Real "Real World PureScript"

From time to time people ask for “real world” examples of PureScript projects. Usually we link out to one of the toy projects built specifically to demonstrate minimal but realistic applications like these:

However, I wanted to call out a few applications that are indeed “real world” in the sense they are PureScript applications built for a non-teaching purpose. (I’ll of course skip the many private PureScript codebases such as our own at Arista Networks!)

I may be biased, but I think one of the best is the PureScript registry. Among other things, it demonstrates:

  • Implementing server-side PureScript on top of Node
  • Using run as its effects system instead of the typical MTL style seen in e.g. Real World Halogen (see the App.Effect directory).
  • A monorepo built using the new Spago, with a library the community can use in addition to an application
  • A full suite of tests using spec, including for the registry library, bindings to foreign libraries, and the main application. One of my favorite tests runs a full publish pipeline using the exact code from the app, but with the implementation swapped out via run.
  • Speaking of the foreign libraries, you’ve got plenty of examples of writing FFI in this project under the foreign directory. Including the messy real-world stuff!
  • Everything is packaged up with Nix; we run integration tests with the exact code we intend to push to production on each PR and on commits to the main branch we auto-deploy to the server.
  • It’s incomplete, but there’s a spec that can help you get oriented.

The registry is one example, but there are many open-source tools written in PureScript you can take a look at for real-world inspiration. Some of these include:

  • Spago, the PureScript package manager. Once again you see a significant PureScript monorepo with plenty of tests and some messy real-world code to work around things like Windows support. Spago targets both a CLI tool and the browser, as it provides a local docs-search UI similar to that of Pursuit.
  • purs-tidy, the PureScript code formatter. This one is especially interesting internally because of all the work done to parse, understand, format, and print PureScript code.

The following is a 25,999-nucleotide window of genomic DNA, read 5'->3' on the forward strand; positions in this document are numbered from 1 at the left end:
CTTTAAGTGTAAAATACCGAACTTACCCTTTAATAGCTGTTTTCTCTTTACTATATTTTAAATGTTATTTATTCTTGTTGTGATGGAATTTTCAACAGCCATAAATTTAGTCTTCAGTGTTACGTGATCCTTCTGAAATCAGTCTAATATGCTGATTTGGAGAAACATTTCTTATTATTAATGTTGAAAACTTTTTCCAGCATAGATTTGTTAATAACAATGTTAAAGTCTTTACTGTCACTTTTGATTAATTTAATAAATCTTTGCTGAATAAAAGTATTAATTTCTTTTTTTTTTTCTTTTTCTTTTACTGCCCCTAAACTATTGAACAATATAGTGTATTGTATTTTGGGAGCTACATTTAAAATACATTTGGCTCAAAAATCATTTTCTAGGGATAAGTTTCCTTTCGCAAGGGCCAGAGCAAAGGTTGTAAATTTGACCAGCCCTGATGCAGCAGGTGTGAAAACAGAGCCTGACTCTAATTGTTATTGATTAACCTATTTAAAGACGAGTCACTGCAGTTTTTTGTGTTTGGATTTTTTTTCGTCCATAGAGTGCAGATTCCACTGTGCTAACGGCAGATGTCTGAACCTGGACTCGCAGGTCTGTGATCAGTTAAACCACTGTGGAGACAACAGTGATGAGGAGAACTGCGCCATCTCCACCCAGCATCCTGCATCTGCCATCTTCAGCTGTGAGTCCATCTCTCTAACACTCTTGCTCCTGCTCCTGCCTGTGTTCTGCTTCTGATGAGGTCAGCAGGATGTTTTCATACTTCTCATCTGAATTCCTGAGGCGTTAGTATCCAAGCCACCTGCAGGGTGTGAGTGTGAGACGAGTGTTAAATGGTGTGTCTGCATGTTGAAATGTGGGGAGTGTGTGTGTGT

• insect, a fairly popular high-precision scientific calculator. The author is primarily a Rust developer and recently embarked on a redesign / rewrite from scratch in Rust, but the code is still reasonably up to date and an interesting read.

I’m sure there are more out there, but these are some highlights! If you know of more significant tools that are open source please feel free to share them as well.

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Fluid is a full (untyped) functional programming language implemented in PureScript, with a d3.js front end. We’ve been working on it for 3+ years and PureScript has been instrumental to making the dev workflow enjoyable and robust.

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  • Cardano-transaction-lib is a transaction builder that leverages chain-indexes and RPC bridges to bring Cardano (Extended UTXO) smart contract interfaces to the browser. we’re using it in PlutusExperience, nix-templates and Fourier Labs to build an EVM compatible bridge.
  • Evo-Siigo is an integration that I created a few months ago for two different proprietary CRMs (EVO and Siigo) using the temporal.io framework running on top of Node.js. It essentially employs deterministic transactions to ensure a fault-tolerant service with some advanced features, such as a dashboard for monitoring activities.
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